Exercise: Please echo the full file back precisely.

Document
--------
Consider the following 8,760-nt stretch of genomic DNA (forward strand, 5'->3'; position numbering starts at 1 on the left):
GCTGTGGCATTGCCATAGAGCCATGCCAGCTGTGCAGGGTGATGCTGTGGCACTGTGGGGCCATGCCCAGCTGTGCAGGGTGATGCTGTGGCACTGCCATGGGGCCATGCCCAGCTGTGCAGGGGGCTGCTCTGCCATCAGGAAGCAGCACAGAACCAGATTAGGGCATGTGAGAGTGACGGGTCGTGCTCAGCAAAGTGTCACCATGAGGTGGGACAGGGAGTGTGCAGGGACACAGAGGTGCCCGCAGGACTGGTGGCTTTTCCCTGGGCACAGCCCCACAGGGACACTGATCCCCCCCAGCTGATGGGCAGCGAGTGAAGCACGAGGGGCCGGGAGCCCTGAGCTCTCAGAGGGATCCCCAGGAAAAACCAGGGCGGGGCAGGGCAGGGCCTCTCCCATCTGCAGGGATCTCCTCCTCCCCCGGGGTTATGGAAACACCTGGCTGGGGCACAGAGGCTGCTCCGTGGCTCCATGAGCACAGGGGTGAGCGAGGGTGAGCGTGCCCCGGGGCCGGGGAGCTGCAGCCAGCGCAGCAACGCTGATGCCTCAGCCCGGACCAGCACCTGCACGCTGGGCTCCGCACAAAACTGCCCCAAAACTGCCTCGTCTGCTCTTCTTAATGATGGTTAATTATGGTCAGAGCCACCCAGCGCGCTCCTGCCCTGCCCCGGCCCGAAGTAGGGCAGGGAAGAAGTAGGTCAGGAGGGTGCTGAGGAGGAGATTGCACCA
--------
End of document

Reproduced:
Consider the following 8,760-nt stretch of genomic DNA (forward strand, 5'->3'; position numbering starts at 1 on the left):
GCTGTGGCATTGCCATAGAGCCATGCCAGCTGTGCAGGGTGATGCTGTGGCACTGTGGGGCCATGCCCAGCTGTGCAGGGTGATGCTGTGGCACTGCCATGGGGCCATGCCCAGCTGTGCAGGGGGCTGCTCTGCCATCAGGAAGCAGCACAGAACCAGATTAGGGCATGTGAGAGTGACGGGTCGTGCTCAGCAAAGTGTCACCATGAGGTGGGACAGGGAGTGTGCAGGGACACAGAGGTGCCCGCAGGACTGGTGGCTTTTCCCTGGGCACAGCCCCACAGGGACACTGATCCCCCCCAGCTGATGGGCAGCGAGTGAAGCACGAGGGGCCGGGAGCCCTGAGCTCTCAGAGGGATCCCCAGGAAAAACCAGGGCGGGGCAGGGCAGGGCCTCTCCCATCTGCAGGGATCTCCTCCTCCCCCGGGGTTATGGAAACACCTGGCTGGGGCACAGAGGCTGCTCCGTGGCTCCATGAGCACAGGGGTGAGCGAGGGTGAGCGTGCCCCGGGGCCGGGGAGCTGCAGCCAGCGCAGCAACGCTGATGCCTCAGCCCGGACCAGCACCTGCACGCTGGGCTCCGCACAAAACTGCCCCAAAACTGCCTCGTCTGCTCTTCTTAATGATGGTTAATTATGGTCAGAGCCACCCAGCGCGCTCCTGCCCTGCCCCGGCCCGAAGTAGGGCAGGGAAGAAGTAGGTCAGGAGGGTGCTGAGGAGGAGATTGCACCA